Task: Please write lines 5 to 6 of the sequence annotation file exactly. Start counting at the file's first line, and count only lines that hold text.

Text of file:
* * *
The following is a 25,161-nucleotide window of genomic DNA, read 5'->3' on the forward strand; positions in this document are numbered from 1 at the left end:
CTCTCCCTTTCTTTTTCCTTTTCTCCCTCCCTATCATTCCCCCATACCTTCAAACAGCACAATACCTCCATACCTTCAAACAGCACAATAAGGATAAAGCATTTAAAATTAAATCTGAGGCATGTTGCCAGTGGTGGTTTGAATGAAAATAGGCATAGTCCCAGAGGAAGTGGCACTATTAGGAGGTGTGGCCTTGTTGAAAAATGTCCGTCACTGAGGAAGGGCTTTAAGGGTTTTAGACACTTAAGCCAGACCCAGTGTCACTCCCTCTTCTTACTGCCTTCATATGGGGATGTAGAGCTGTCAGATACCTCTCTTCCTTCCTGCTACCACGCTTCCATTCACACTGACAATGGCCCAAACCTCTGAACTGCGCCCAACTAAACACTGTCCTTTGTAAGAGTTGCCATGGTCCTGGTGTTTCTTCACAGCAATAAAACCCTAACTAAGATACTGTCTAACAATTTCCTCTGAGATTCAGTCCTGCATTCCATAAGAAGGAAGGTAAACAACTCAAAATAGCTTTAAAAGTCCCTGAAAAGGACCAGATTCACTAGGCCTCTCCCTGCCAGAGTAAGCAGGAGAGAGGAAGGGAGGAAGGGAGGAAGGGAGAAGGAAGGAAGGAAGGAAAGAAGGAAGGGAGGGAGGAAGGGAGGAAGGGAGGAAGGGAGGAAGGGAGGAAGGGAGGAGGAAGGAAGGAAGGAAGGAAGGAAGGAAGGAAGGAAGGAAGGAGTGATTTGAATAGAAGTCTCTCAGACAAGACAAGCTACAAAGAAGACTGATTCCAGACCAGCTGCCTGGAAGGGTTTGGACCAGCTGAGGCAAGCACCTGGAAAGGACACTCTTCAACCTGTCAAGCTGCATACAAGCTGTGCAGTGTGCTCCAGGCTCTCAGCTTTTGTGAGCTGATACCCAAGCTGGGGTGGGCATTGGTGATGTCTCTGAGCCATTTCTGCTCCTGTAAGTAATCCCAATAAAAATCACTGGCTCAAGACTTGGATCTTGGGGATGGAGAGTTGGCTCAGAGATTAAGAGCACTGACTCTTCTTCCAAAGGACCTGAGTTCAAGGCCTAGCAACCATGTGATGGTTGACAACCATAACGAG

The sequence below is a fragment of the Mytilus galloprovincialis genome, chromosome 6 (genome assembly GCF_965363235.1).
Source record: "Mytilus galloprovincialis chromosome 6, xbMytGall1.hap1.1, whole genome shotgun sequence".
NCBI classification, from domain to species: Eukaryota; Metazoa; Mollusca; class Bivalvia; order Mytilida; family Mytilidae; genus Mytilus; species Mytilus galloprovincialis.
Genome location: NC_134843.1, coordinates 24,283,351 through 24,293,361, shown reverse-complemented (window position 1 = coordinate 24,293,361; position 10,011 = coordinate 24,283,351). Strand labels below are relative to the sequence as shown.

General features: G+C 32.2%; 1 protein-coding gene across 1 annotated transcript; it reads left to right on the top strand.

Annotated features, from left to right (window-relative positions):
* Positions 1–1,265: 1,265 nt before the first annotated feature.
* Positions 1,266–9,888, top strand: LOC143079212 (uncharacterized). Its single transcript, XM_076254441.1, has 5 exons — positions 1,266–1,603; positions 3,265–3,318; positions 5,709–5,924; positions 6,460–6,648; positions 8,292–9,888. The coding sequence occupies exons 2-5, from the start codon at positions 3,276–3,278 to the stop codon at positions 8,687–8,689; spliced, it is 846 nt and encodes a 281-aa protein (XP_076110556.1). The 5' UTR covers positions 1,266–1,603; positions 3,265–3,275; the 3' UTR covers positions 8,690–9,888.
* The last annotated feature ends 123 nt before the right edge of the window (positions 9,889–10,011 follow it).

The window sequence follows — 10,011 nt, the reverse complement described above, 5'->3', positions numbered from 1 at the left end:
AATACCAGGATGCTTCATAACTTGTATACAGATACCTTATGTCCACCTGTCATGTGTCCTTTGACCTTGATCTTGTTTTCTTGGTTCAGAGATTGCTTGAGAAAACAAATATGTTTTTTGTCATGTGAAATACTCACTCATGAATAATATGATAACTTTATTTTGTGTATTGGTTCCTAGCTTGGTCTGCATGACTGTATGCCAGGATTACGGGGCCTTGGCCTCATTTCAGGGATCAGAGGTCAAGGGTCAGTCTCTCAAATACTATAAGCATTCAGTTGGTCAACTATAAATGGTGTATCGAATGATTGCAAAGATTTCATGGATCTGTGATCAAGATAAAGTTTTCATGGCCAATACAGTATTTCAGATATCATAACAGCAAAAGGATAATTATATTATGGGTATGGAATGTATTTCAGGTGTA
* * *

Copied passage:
NCBI classification, from domain to species: Eukaryota; Metazoa; Mollusca; class Bivalvia; order Mytilida; family Mytilidae; genus Mytilus; species Mytilus galloprovincialis.
Genome location: NC_134843.1, coordinates 24,283,351 through 24,293,361, shown reverse-complemented (window position 1 = coordinate 24,293,361; position 10,011 = coordinate 24,283,351). Strand labels below are relative to the sequence as shown.